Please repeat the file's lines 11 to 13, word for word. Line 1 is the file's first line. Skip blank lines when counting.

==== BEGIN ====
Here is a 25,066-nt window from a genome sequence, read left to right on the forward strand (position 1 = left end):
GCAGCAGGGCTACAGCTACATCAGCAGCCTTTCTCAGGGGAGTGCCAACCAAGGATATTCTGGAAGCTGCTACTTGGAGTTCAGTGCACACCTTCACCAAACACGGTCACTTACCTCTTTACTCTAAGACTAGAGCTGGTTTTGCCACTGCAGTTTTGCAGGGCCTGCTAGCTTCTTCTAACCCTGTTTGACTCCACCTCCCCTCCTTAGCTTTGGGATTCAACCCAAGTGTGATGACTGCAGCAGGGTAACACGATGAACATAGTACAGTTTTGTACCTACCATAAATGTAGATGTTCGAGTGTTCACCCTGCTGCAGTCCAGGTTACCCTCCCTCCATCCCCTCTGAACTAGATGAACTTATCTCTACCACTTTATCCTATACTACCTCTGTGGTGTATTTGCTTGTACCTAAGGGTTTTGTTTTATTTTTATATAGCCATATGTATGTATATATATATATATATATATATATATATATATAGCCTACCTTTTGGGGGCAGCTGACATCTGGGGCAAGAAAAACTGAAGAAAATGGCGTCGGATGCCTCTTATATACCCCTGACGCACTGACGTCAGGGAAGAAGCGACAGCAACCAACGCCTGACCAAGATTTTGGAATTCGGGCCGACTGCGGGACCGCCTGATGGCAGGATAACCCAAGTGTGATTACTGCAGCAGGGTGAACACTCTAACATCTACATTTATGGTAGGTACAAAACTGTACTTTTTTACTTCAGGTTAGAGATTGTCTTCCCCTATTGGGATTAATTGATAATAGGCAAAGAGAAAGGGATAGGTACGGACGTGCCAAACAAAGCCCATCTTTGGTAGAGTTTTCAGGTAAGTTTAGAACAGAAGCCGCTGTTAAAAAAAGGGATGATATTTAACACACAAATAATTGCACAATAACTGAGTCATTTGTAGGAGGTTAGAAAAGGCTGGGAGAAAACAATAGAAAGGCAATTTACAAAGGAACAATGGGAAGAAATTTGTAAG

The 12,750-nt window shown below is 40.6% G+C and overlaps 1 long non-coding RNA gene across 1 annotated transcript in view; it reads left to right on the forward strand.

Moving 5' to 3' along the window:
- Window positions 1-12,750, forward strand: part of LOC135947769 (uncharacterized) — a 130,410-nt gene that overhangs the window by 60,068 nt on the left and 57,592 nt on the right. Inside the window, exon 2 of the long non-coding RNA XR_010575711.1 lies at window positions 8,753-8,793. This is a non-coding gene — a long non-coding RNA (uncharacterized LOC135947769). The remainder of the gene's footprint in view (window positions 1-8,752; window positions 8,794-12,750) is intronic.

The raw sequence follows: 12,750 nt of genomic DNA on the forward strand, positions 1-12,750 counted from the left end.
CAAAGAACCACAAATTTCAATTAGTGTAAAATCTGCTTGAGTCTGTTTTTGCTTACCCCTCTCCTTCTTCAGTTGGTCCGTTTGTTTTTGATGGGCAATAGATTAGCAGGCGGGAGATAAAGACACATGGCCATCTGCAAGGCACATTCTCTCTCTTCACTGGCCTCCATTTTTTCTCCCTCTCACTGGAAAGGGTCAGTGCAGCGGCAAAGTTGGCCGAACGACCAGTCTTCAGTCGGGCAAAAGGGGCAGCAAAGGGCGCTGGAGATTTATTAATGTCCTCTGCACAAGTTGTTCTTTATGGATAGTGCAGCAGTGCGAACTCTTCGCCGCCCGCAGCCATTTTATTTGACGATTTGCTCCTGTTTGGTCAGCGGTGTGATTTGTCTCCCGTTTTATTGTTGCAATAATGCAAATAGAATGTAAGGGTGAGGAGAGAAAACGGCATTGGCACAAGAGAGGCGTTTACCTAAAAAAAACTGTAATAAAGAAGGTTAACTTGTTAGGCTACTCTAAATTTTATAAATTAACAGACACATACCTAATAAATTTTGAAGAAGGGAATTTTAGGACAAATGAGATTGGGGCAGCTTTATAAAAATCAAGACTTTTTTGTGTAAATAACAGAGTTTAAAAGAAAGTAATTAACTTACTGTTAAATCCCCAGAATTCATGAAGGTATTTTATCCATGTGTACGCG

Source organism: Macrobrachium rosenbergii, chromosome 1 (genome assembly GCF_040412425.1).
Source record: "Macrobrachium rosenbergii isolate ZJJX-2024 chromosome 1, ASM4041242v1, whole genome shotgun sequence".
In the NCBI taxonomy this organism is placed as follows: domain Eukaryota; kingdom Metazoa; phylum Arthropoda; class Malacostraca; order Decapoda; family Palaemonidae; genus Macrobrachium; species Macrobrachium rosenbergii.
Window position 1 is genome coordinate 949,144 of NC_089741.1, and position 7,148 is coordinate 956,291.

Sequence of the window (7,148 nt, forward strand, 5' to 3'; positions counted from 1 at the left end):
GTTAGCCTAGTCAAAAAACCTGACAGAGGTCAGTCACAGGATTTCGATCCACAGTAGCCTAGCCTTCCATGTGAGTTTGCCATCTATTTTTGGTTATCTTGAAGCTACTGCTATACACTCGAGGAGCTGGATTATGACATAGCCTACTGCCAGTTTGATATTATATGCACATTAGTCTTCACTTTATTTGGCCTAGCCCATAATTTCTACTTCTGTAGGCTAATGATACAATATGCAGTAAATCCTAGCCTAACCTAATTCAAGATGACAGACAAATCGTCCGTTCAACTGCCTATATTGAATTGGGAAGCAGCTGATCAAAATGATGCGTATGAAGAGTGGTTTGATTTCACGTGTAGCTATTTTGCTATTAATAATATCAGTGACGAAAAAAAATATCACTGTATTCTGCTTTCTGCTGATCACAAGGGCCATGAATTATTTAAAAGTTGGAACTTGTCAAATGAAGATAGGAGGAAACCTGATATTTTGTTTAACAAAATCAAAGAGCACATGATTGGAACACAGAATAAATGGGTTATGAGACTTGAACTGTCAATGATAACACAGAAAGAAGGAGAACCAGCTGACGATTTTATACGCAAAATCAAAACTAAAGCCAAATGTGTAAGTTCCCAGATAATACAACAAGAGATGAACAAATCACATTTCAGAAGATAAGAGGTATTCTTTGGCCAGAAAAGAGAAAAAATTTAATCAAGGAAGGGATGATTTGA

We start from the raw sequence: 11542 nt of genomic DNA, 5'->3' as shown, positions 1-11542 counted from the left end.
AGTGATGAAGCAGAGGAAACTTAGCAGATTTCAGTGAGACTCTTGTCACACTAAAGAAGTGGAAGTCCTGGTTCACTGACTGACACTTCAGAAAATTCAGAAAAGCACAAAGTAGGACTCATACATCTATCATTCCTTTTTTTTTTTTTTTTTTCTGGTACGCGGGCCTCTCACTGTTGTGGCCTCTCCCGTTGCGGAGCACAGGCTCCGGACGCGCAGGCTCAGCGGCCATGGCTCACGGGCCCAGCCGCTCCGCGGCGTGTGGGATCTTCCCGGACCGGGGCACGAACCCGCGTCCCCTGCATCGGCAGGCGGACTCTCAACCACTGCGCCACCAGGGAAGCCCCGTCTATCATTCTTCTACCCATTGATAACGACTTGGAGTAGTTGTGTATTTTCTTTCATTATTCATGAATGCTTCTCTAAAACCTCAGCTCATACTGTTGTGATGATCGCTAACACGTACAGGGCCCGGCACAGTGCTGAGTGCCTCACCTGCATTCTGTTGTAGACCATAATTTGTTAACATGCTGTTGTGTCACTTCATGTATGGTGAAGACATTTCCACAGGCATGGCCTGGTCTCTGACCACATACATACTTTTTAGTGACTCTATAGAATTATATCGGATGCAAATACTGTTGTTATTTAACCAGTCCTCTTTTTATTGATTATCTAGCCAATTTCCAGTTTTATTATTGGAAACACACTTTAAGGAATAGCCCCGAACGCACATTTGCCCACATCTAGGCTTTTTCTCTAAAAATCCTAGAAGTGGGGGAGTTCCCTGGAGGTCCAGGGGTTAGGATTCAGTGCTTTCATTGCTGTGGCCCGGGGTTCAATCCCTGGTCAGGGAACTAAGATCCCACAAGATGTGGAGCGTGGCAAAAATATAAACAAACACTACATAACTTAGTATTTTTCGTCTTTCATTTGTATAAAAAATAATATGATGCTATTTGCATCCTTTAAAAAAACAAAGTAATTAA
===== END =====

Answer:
Window position 1 is genome coordinate 949,144 of NC_089741.1, and position 7,148 is coordinate 956,291.

Sequence of the window (7,148 nt, forward strand, 5' to 3'; positions counted from 1 at the left end):
GTTAGCCTAGTCAAAAAACCTGACAGAGGTCAGTCACAGGATTTCGATCCACAGTAGCCTAGCCTTCCATGTGAGTTTGCCATCTATTTTTGGTTATCTTGAAGCTACTGCTATACACTCGAGGAGCTGGATTATGACATAGCCTACTGCCAGTTTGATATTATATGCACATTAGTCTTCACTTTATTTGGCCTAGCCCATAATTTCTACTTCTGTAGGCTAATGATACAATATGCAGTAAATCCTAGCCTAACCTAATTCAAGATGACAGACAAATCGTCCGTTCAACTGCCTATATTGAATTGGGAAGCAGCTGATCAAAATGATGCGTATGAAGAGTGGTTTGATTTCACGTGTAGCTATTTTGCTATTAATAATATCAGTGACGAAAAAAAATATCACTGTATTCTGCTTTCTGCTGATCACAAGGGCCATGAATTATTTAAAAGTTGGAACTTGTCAAATGAAGATAGGAGGAAACCTGATATTTTGTTTAACAAAATCAAAGAGCACATGATTGGAACACAGAATAAATGGGTTATGAGACTTGAACTGTCAATGATAACACAGAAAGAAGGAGAACCAGCTGACGATTTTATACGCAAAATCAAAACTAAAGCCAAATGTGTAAGTTCCCAGATAATACAACAAGAGATGAACAAATCACATTTCAGAAGATAAGAGGTATTCTTTGGCCAGAAAAGAGAAAAAATTTAATCAAGGAAGGGATGATTTGA